Providing affordable essential medicines to African households: The missing policies and institutions for price containment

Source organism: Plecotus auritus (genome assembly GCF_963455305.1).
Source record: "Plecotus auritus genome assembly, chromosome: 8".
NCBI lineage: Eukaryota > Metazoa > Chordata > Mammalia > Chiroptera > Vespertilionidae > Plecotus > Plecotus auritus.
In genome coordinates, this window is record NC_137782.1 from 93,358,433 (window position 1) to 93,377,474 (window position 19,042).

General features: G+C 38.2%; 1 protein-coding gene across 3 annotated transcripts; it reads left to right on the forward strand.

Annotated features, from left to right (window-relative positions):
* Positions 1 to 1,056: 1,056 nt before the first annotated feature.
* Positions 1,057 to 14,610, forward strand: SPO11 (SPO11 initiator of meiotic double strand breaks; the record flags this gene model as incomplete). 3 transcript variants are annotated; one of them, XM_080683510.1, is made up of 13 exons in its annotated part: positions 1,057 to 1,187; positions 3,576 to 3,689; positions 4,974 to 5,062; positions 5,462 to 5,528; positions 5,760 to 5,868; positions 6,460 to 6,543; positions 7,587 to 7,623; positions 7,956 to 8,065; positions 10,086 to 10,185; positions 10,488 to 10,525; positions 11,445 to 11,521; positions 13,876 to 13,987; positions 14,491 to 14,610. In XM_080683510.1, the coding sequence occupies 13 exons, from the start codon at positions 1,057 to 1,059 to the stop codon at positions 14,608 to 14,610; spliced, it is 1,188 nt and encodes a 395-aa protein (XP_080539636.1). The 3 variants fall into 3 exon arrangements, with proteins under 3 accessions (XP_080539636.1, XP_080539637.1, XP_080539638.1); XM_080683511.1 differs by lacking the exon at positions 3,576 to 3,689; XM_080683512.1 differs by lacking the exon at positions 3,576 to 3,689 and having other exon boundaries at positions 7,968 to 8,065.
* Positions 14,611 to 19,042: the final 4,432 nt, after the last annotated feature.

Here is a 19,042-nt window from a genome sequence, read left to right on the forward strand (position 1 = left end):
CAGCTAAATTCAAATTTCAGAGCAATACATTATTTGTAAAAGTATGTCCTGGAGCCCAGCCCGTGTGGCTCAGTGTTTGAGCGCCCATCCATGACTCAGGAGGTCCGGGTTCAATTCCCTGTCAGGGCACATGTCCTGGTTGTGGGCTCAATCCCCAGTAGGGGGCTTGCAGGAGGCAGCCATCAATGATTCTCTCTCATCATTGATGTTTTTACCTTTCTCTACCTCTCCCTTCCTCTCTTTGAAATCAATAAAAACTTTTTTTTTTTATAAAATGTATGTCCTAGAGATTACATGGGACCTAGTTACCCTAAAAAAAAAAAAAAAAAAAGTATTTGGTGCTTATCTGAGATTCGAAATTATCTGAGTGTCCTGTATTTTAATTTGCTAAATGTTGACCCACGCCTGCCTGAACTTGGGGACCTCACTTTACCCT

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Medicines are integral of any healthcare system, and limited access to medicines undermines health systems’ objectives of equity, efficiency and health development. In African countries, where it is estimated that 50–60% of the populace lack ‘‘access’’ to essential medicines, health problems associated with limited drug benefits are more damaging. However, there is no single solution to medicine access problem given its multiple dimensions: availability, acceptability, affordability and accessibility. This paper explores affordability dimension of medicine access and concentrates solely on price regulatory policies and institutional structures that national and international policy makers may consider in making prices of essential drugs compatible to the purchasing power of African households. The main theme is the application of the concept of bilateral dependence in creating price-sensitive purchasers to exert countervailing market power on drug price setting in African healthcare systems